This is a bit of a pet peeve of mine. The language of ‘feeling called’ seems to be ubiquitous in Christian circles. “I really feel called to say this…”; “I’ve just never really felt called to missions”; “Ever since that point I’ve just really felt called into the ministry.” Why do we talk like that?
The language of ‘feeling called’ is not only completely foreign to the Bible, but also totally non-sensical (see point one below). It can also be quite dangerous. It encourages in many Christians a sense of diminished responsibility for what the Bible does call all Christians to, because they don’t feel particularly drawn to it.
It also attaches a false authority to our own feelings and gives licence to ignore other Christians’ counsel – “If I feel called by God to preach, who are you to say that I shouldn’t?”
Here’s a brief plea on why you should avoid the language of ‘feeling called’.
1. A Calling is Not Something You Feel
This is just a general point – not theological/biblical – but a very important one. And it’s quite basic: a calling is not something you feel. Emotions are things that you feel. Feelings are things that you feel. A calling, however, is never (ever) something you feel.
Someone either called you, or they didn’t.
Say a bunch of people get together for a game of pick-up soccer. Two captains are selected, and the rest of us line up to be picked for teams. The captains start picking their players. And although I haven’t been picked yet, I have this strong urge that I’d prefer to be on one particular team – so I walk out of line and join them.
Everyone looks at me. The captain says to me, “dude, what are you doing? I didn’t pick you.” But I reply to him, “oh no, but I feel picked. I have this inner sense that you picked me.”
That’s ridiculous, right?
Yet that’s exactly what so many Christians do when it comes to ‘where they feel God is calling them.’
Don’t get me wrong, it’s a great thing to discern how and where best we can glorify God with our lives. But the huge danger comes when we start using this special ‘calling’ language, because it attaches the authority of God to our feelings, rather than the more fallible authority of our own discernment.
A calling is not something you feel.
2. Every Christian is Called
Fortunately, knowing God’s will for your life doesn’t require you to soul-search until you’ve found God’s individual calling on your life. You don’t ever need to worry about whether or not you feel called again. Because God has lovingly, clearly, and objectively called every Christian already.
God makes His call on our lives clear through the Bible.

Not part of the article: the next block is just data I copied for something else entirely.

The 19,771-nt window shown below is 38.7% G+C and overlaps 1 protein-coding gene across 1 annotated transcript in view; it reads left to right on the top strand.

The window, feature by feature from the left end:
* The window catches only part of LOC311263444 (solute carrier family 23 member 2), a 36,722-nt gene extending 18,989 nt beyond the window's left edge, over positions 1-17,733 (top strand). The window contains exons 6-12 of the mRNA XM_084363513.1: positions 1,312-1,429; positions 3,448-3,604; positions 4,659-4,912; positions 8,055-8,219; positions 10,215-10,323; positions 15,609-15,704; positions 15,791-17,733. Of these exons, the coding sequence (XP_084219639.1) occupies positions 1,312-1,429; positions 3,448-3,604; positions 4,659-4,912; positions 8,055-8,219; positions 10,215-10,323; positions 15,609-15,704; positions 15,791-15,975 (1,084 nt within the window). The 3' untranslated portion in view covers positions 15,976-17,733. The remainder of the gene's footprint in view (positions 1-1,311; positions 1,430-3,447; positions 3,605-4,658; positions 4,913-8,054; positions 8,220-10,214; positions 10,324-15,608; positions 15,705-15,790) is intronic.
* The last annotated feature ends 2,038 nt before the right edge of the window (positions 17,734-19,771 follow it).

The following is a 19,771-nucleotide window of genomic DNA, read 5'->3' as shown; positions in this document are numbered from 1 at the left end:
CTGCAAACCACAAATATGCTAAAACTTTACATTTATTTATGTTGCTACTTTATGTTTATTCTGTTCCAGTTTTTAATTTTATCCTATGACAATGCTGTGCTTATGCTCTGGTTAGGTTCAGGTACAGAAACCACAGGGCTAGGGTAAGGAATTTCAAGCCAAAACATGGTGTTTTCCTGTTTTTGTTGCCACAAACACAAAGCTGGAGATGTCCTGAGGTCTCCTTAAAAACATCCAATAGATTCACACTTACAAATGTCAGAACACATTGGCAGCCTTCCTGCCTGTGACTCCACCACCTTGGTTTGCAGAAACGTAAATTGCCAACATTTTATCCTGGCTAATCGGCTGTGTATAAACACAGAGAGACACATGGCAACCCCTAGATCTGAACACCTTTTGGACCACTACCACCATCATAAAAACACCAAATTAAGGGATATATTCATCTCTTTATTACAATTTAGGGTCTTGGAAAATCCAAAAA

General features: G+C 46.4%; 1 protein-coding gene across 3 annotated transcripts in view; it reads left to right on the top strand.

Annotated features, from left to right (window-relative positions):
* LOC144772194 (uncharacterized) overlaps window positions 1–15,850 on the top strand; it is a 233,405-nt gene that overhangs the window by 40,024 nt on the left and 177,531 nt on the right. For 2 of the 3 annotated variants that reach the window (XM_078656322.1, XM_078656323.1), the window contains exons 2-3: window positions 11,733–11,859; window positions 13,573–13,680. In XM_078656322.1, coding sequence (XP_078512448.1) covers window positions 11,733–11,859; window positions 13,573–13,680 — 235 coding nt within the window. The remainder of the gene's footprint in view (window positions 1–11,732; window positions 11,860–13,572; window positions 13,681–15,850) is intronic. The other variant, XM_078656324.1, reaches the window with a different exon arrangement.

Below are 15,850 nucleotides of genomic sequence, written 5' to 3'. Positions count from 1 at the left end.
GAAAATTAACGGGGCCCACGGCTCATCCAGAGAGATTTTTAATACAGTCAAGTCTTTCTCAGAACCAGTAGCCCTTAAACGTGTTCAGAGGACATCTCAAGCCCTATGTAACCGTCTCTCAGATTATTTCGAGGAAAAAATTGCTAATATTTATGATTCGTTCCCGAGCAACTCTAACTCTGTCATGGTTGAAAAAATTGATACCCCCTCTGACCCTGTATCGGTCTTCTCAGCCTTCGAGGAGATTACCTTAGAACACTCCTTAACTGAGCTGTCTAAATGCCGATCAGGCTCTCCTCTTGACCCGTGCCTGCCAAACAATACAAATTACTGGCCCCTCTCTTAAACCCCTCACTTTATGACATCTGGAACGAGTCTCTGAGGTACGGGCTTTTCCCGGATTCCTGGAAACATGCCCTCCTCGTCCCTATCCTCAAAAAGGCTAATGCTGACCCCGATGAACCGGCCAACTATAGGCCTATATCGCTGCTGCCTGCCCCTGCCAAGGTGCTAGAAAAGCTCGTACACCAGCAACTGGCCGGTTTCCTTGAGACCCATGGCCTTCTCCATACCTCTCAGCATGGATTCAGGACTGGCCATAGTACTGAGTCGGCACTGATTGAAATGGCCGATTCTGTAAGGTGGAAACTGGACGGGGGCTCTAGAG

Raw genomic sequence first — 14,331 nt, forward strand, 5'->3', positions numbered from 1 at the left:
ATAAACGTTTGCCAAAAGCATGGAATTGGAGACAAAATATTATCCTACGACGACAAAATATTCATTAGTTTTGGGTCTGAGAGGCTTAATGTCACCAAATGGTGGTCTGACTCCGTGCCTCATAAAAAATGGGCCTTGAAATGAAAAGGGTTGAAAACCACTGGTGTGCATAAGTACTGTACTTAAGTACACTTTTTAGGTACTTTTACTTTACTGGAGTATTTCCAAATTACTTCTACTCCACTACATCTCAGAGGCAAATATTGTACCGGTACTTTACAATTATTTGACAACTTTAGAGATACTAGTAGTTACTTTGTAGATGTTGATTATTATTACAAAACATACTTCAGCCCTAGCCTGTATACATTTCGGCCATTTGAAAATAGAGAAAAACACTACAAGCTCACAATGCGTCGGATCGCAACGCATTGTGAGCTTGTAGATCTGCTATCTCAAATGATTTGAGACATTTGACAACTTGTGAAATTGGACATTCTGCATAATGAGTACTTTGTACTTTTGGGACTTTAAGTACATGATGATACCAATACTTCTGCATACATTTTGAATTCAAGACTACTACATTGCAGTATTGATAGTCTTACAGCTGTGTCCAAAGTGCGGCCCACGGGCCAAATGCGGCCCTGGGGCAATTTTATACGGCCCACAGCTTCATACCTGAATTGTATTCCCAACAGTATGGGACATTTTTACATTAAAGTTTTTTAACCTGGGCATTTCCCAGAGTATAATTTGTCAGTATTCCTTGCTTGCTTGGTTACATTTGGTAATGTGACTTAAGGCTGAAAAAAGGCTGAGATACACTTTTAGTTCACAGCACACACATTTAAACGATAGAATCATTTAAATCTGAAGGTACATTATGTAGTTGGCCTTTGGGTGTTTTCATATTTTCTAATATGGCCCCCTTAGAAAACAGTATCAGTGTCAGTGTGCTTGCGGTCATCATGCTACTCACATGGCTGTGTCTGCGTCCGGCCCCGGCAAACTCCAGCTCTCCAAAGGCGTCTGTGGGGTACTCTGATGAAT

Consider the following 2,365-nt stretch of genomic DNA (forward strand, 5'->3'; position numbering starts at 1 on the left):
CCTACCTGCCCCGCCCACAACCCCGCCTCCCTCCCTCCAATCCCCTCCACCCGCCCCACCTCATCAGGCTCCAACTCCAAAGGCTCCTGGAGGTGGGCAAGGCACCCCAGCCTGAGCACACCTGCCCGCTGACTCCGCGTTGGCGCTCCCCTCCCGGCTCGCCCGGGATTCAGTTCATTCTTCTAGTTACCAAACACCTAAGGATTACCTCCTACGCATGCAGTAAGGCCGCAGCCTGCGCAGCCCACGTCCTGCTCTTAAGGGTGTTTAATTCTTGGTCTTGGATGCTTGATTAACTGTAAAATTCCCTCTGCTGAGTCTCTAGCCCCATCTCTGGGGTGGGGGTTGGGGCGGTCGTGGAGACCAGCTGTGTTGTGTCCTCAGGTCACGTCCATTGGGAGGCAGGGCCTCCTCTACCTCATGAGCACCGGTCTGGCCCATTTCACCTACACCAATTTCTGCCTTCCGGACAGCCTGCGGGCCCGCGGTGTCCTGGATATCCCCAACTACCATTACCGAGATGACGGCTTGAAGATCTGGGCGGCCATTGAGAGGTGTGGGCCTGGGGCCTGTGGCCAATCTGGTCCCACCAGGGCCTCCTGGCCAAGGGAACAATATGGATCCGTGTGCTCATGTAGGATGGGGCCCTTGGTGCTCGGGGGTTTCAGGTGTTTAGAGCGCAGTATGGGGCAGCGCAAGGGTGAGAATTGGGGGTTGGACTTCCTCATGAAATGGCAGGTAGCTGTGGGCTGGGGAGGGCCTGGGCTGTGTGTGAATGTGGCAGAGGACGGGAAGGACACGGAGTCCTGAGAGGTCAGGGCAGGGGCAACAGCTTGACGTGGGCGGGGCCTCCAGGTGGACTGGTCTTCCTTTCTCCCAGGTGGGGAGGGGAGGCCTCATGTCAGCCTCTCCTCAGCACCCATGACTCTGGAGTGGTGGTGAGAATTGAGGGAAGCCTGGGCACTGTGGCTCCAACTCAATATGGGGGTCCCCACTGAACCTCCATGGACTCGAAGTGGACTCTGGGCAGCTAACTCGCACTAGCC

When the Bible talks about God calling people, it’s usually about the call to follow Jesus with one’s whole life – a matter of repentance/discipleship, rather than a specific vocation, career, or decision. You can see this in Acts 2:39, Romans 1:5-6, Galatians 1:6, Ephesians 1:18, and others.
But there is also a more specific calling on all Christians, and that is the call to make disciples. This specific call came from the lips of Jesus, recorded in Matthew 28:18-20, what we often call the Great Commission: “All authority in heaven and on earth has been given to me. Therefore go and make disciples of all nations, baptising them in the name of the Father and of the Son and of the Holy Spirit, and teaching them to obey everything I have commanded you.”
God calls all Christians into witnessing service for his kingdom. No one who claims allegiance to Christ escapes the Great Commission.
So I hope you know: if you’re a Christian, it’s quite irrelevant whether you feel called or not. It’s irrelevant if you feel called to missions, if you feel called to full-time ministry, or anything else.
Every Christian is called to make disciples, to spend our lives working for God’s Kingdom.
But at this point someone might say, “come on – are you trying to say that every Christian should go into full-time ministry?”
That’s not at all what I’m saying – every Christian is called to make disciples, but that does not mean every Christian should go into full-time vocational ministry. Christians in every walk of life can be disciple-makers, right where they are.
3. A Better Question: ‘How have I been gifted?”
The Bible never gives us ANY indication that ‘feeling called’ is a factor in making decisions. But the Bible DOES give us very clear guidance that it’s not a person’s feelings that necessarily determine where they can best glorify God, but rather their gifts.
God gives different gifts to different people to build up His church. Some are gifted in teaching, some in leading, some in hospitality… there are countless ways that God gifts His people.
And the picture we see in the Bible is that each person should examine how God might have uniquely gifted them, look for what ways they might be able to serve God’s people and advance His Kingdom, and then… get to work!
1 Peter 4:10 says, “Each one should use whatever gift he has received to serve others, faithfully administering God’s grace in its various forms.”
Not, “Each one should think about whether they feel called to a particular kind of serving, and if they feel strongly, then go with that.” Not, “Each person should consider whether they might feel called to missions or ministry, and if not, don’t worry about it.”
The question is not, “do I feel called?”
The question, “how have I been gifted?” And by the grace of God, every single one of us has been gifted in various ways to do the work of His Kingdom.
Christian, you have been called.
Image by Sergio Alvarez